It’s an oversimplification to say that this scene is a parody of the more stereotypical dynamics of postcoital conversation, because the emotions are very real, and they emerge organically from a relationship that the show has carefully developed over five years. But it is done with awareness of the stereotypes, and with Louis C.K.’s typical empathy for the other viewpoint. When Pamela gives him a version of the clichéd “it’s not you, it’s me” speech—”You’re so great. Can we just be friends?…I don’t want to hurt you….”—and breaks up with him, it’s a reversal of the classic scenario in which a man dumps a woman immediately after having sex: once she’s had her way with him, she’s done. (For my money, Buffy the Vampire Slayer is still the reigning champion of dealing with this phenomenon, but this scene is a close second.)
The real genius of this episode—and this entire relationship—is how it challenges preconceptions about gender dynamics, and recognizes that the reality can be far more complex, while still having empathy for both parties. The truth is, if Pamela were a man, we’d view most of her actions, and her treatment of Louie throughout the series, as objectively awful. But she’s not a man, and so there is something empowered and admirable about her determination to have a relationship according to her own terms, and in her refusal to surrender to Louie’s entitled desire to change her, to possess her, to own her.
At the same time, if Louie were a woman, our sympathies would be more automatically with him, and with his (presumably genuine) desire for true love and real intimacy. (If you think of most romantic comedies—and even most romantic dramas—the woman is usually the wholly good, open, clear-hearted one, attempting to break down the emotional walls of the man.) But Louie’s being a man makes us question both what he wants (is it just entitlement and insecurity?) and how he goes about pursuing it (which can seem, at various times, overly aggressive, or stalkerish, or else pathetically needy). Thus, we are led to question all of our preconceptions—not just about how each gender is supposed to behave, but about the inherent rightness or wrongness of that behavior. Here, both of them are sympathetic, and both of them are in the wrong, and both of them are comically awful while still remaining endearingly, relatably real.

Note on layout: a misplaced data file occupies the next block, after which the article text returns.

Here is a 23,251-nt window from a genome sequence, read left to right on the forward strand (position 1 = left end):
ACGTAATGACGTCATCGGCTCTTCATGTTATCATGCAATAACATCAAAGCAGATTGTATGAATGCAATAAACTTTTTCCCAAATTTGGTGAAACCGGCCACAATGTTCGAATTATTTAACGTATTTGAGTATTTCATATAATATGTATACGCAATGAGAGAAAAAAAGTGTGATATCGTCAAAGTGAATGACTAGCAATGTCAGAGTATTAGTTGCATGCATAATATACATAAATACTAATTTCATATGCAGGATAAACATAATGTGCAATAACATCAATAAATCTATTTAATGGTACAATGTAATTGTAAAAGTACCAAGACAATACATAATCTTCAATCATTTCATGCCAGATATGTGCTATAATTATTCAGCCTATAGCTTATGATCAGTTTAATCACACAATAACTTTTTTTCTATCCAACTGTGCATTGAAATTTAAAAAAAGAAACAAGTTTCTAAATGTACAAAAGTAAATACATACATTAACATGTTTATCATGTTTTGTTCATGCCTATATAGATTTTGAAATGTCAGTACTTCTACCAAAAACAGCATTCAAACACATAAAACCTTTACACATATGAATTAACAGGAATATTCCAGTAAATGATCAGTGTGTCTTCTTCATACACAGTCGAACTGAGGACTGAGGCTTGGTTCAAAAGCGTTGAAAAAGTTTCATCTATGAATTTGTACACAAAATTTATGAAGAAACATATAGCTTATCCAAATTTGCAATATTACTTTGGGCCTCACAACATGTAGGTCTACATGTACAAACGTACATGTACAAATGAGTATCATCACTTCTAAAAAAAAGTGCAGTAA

The final shot of their scene together captures the richness of their relationship, and the entire episode, beautifully: Louie is in his makeup, crying, with his mascara running down his cheeks; Pamela, off-screen, is laughing at him, but with sympathy, not cruelty. He is ridiculous, and he is heartbreaking, and he is absurdly, painfully human.
Additional Thoughts and Favorite Bits
- Skipping straight to the main course, I left out the scenes that give this episode its title. I think if there’s a thin throughline that ties the scenes with Bobby (the fantastic Robert Kelly) to the rest of the episode, it’s that Bobby is the more male side of Louie: balder, fatter, more lonely, more pathetic, he’s Louie taken to the Nth degree. (“I got nothin’. No money, no skills, no Twitter. My sperm don’t work.”) And yet—on the other hand—their relationship, in complicated ways, mirrors the Louie/Pamela relationship: here, Bobby is the needy one, the one who wants Louie to come more fully into his life—Louie has never even been to his apartment—and to somehow make Bobby’s sad life better. In gender terms, Bobby is the woman in their relationship; in Louie terms, Bobby is the Louie in their relationship.
- Bobby’s timer-lights going out at the end of that scene was an absolutely perfect bit of comedy: seeded earlier, unmentioned long enough for us to forget about them, and then snapping off right before the credits. Simple and brilliant.
- While we’re on the subject of Bobby, I’ll mention that he’s one of the more interesting continuity issues in Louie. He’s been around since the second episode of Louie, so he would seem to be one of the few reliable points along the continuity spectrum. And yet in the show’s frequent flashback’s to Louie’s childhood, Bobby is never there: in episodes like “God” and “Into the Woods,” Louie clearly appears to be an only child. (Like most such continuity “problems,” it’s not really a problem at all: Louie has a brother when it’s useful to the story, and doesn’t have one when it would clutter the story up. More shows should probably work that way.)